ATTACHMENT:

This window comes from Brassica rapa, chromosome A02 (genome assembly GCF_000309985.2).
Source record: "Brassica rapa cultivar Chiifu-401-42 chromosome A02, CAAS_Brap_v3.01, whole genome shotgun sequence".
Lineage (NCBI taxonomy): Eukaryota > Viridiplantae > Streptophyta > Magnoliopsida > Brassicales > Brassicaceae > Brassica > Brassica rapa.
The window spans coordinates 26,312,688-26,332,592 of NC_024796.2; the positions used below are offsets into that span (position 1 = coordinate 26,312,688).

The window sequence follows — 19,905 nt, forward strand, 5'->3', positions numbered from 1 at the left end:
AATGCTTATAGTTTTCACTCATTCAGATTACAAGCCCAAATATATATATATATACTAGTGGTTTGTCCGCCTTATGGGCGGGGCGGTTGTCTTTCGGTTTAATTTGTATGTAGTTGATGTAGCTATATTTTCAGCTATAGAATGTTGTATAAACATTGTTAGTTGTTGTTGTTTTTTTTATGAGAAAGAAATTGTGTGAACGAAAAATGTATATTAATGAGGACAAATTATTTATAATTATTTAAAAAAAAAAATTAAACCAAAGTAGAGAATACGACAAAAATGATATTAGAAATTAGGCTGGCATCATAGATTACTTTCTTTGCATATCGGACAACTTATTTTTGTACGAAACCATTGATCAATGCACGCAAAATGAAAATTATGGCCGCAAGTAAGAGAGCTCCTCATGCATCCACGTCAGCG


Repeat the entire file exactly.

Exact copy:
This window comes from Brassica rapa, chromosome A02 (genome assembly GCF_000309985.2).
Source record: "Brassica rapa cultivar Chiifu-401-42 chromosome A02, CAAS_Brap_v3.01, whole genome shotgun sequence".
Lineage (NCBI taxonomy): Eukaryota > Viridiplantae > Streptophyta > Magnoliopsida > Brassicales > Brassicaceae > Brassica > Brassica rapa.
The window spans coordinates 26,312,688-26,332,592 of NC_024796.2; the positions used below are offsets into that span (position 1 = coordinate 26,312,688).

The window sequence follows — 19,905 nt, forward strand, 5'->3', positions numbered from 1 at the left end:
AATGCTTATAGTTTTCACTCATTCAGATTACAAGCCCAAATATATATATATATACTAGTGGTTTGTCCGCCTTATGGGCGGGGCGGTTGTCTTTCGGTTTAATTTGTATGTAGTTGATGTAGCTATATTTTCAGCTATAGAATGTTGTATAAACATTGTTAGTTGTTGTTGTTTTTTTTATGAGAAAGAAATTGTGTGAACGAAAAATGTATATTAATGAGGACAAATTATTTATAATTATTTAAAAAAAAAAATTAAACCAAAGTAGAGAATACGACAAAAATGATATTAGAAATTAGGCTGGCATCATAGATTACTTTCTTTGCATATCGGACAACTTATTTTTGTACGAAACCATTGATCAATGCACGCAAAATGAAAATTATGGCCGCAAGTAAGAGAGCTCCTCATGCATCCACGTCAGCG